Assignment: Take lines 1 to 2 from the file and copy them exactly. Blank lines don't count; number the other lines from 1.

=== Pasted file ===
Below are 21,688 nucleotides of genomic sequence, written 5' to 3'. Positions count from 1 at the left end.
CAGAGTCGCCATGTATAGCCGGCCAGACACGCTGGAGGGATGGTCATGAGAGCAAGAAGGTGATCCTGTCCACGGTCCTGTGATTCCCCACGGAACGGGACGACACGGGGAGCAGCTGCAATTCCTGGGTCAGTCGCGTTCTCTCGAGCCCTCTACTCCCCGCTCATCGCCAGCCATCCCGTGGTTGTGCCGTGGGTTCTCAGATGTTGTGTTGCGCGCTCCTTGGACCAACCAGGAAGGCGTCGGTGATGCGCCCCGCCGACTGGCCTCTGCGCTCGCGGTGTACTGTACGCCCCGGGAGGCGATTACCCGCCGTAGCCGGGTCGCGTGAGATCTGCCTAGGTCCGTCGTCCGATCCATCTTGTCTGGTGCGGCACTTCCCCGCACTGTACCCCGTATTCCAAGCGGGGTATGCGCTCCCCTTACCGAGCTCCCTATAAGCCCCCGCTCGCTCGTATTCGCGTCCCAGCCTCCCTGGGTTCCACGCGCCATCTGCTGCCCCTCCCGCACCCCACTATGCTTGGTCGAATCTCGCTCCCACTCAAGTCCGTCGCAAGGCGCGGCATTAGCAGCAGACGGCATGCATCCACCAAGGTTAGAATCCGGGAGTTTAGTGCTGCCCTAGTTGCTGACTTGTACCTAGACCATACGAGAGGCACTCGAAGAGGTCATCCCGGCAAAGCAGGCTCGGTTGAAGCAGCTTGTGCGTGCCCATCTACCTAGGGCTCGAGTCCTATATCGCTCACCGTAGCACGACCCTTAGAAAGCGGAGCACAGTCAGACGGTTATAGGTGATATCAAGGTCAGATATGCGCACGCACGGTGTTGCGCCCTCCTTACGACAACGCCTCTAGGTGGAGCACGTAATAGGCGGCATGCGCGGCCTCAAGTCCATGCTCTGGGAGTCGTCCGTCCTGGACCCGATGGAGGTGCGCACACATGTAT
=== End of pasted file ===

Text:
Below are 21,688 nucleotides of genomic sequence, written 5' to 3'. Positions count from 1 at the left end.
CAGAGTCGCCATGTATAGCCGGCCAGACACGCTGGAGGGATGGTCATGAGAGCAAGAAGGTGATCCTGTCCACGGTCCTGTGATTCCCCACGGAACGGGACGACACGGGGAGCAGCTGCAATTCCTGGGTCAGTCGCGTTCTCTCGAGCCCTCTACTCCCCGCTCATCGCCAGCCATCCCGTGGTTGTGCCGTGGGTTCTCAGATGTTGTGTTGCGCGCTCCTTGGACCAACCAGGAAGGCGTCGGTGATGCGCCCCGCCGACTGGCCTCTGCGCTCGCGGTGTACTGTACGCCCCGGGAGGCGATTACCCGCCGTAGCCGGGTCGCGTGAGATCTGCCTAGGTCCGTCGTCCGATCCATCTTGTCTGGTGCGGCACTTCCCCGCACTGTACCCCGTATTCCAAGCGGGGTATGCGCTCCCCTTACCGAGCTCCCTATAAGCCCCCGCTCGCTCGTATTCGCGTCCCAGCCTCCCTGGGTTCCACGCGCCATCTGCTGCCCCTCCCGCACCCCACTATGCTTGGTCGAATCTCGCTCCCACTCAAGTCCGTCGCAAGGCGCGGCATTAGCAGCAGACGGCATGCATCCACCAAGGTTAGAATCCGGGAGTTTAGTGCTGCCCTAGTTGCTGACTTGTACCTAGACCATACGAGAGGCACTCGAAGAGGTCATCCCGGCAAAGCAGGCTCGGTTGAAGCAGCTTGTGCGTGCCCATCTACCTAGGGCTCGAGTCCTATATCGCTCACCGTAGCACGACCCTTAGAAAGCGGAGCACAGTCAGACGGTTATAGGTGATATCAAGGTCAGATATGCGCACGCACGGTGTTGCGCCCTCCTTACGACAACGCCTCTAGGTGGAGCACGTAATAGGCGGCATGCGCGGCCTCAAGTCCATGCTCTGGGAGTCGTCCGTCCTGGACCCGATGGAGGTGCGCACACATGTAT